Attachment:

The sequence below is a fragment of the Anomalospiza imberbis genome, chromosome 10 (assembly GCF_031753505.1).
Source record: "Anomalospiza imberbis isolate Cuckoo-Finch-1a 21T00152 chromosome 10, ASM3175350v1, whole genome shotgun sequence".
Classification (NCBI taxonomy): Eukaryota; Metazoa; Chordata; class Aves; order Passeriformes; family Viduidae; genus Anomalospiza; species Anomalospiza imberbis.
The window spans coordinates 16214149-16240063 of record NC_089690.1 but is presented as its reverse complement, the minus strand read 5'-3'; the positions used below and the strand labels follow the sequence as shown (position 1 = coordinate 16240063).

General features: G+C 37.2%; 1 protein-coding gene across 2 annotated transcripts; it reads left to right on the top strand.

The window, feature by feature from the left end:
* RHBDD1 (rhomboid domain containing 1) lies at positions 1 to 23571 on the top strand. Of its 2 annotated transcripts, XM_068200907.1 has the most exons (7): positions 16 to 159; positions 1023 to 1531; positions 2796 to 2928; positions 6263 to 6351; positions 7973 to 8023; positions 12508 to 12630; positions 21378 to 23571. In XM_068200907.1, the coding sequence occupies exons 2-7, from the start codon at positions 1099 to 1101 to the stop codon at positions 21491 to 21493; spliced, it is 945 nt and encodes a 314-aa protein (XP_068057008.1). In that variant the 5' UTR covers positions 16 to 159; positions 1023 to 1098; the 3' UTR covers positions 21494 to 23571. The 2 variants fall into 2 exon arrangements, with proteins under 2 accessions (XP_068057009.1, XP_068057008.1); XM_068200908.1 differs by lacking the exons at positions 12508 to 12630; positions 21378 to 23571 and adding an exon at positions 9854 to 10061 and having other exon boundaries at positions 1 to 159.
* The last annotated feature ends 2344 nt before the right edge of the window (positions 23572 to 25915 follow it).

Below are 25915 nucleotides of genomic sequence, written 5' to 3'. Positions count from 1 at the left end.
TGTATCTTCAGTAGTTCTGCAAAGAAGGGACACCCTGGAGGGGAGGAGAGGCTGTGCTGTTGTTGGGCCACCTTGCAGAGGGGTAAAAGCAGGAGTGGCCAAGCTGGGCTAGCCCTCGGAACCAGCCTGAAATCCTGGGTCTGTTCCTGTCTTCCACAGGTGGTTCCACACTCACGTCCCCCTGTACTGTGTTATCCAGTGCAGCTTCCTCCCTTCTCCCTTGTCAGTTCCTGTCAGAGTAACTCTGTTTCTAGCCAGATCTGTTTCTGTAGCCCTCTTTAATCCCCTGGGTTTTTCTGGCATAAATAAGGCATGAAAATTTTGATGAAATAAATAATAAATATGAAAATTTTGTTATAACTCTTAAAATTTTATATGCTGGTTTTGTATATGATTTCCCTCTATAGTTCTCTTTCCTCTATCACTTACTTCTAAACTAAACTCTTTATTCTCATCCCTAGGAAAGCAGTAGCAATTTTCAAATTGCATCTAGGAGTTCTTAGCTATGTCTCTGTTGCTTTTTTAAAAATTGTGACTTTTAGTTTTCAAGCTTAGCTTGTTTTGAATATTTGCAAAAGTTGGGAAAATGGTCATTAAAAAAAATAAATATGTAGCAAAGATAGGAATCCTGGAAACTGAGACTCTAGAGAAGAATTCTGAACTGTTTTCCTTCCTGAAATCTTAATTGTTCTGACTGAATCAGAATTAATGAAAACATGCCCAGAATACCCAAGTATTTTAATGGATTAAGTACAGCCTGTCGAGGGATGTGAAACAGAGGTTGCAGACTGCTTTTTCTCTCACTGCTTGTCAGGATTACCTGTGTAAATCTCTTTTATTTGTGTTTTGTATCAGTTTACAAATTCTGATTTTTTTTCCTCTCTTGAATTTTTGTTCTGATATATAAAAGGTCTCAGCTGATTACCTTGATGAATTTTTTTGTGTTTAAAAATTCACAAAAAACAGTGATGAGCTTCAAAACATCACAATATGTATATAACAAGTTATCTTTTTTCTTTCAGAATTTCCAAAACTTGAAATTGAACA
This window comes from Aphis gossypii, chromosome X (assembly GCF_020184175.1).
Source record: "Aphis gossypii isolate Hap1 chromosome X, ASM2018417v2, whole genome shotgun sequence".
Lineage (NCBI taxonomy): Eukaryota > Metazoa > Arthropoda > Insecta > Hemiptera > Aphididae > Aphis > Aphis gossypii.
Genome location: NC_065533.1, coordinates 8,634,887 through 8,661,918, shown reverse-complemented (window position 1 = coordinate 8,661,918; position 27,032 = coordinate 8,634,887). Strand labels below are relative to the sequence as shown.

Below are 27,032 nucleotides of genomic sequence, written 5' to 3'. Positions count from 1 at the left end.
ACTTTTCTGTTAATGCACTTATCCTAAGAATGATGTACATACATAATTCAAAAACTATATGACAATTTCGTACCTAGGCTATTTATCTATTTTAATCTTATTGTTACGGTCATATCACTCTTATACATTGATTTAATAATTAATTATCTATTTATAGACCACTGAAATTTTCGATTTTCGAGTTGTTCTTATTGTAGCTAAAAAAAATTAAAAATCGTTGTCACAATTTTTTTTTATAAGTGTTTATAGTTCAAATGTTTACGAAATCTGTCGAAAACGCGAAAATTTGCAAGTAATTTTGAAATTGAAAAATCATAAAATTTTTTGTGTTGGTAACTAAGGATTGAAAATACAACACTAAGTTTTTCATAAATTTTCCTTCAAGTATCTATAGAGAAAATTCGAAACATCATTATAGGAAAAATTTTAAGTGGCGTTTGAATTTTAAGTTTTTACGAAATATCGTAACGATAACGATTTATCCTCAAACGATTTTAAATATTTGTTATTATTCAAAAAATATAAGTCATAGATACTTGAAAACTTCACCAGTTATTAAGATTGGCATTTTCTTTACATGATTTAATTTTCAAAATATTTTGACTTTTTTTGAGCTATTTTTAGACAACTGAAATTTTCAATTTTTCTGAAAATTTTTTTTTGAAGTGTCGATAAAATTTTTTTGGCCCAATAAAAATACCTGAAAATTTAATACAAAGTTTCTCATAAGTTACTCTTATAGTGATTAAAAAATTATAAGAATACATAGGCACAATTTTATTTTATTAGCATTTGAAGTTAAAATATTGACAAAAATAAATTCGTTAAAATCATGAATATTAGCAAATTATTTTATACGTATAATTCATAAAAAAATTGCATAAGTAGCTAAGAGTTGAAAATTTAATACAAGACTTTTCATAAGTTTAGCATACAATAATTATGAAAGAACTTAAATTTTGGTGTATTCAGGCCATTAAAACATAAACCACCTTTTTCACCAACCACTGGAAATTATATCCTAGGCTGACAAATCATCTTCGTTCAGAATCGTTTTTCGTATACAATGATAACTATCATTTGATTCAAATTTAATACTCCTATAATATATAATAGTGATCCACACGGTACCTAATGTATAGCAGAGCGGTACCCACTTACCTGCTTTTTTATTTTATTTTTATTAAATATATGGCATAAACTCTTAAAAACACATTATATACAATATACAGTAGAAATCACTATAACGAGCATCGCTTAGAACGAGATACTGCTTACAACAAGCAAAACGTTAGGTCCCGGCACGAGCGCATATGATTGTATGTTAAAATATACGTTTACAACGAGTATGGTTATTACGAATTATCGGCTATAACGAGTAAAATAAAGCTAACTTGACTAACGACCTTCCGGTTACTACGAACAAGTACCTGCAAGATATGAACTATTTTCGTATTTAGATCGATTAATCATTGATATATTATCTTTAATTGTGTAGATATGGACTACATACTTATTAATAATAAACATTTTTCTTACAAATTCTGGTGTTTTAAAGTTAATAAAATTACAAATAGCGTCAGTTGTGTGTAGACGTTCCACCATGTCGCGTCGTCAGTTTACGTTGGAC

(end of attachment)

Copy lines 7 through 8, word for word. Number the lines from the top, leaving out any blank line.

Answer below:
* RHBDD1 (rhomboid domain containing 1) lies at positions 1 to 23571 on the top strand. Of its 2 annotated transcripts, XM_068200907.1 has the most exons (7): positions 16 to 159; positions 1023 to 1531; positions 2796 to 2928; positions 6263 to 6351; positions 7973 to 8023; positions 12508 to 12630; positions 21378 to 23571. In XM_068200907.1, the coding sequence occupies exons 2-7, from the start codon at positions 1099 to 1101 to the stop codon at positions 21491 to 21493; spliced, it is 945 nt and encodes a 314-aa protein (XP_068057008.1). In that variant the 5' UTR covers positions 16 to 159; positions 1023 to 1098; the 3' UTR covers positions 21494 to 23571. The 2 variants fall into 2 exon arrangements, with proteins under 2 accessions (XP_068057009.1, XP_068057008.1); XM_068200908.1 differs by lacking the exons at positions 12508 to 12630; positions 21378 to 23571 and adding an exon at positions 9854 to 10061 and having other exon boundaries at positions 1 to 159.
* The last annotated feature ends 2344 nt before the right edge of the window (positions 23572 to 25915 follow it).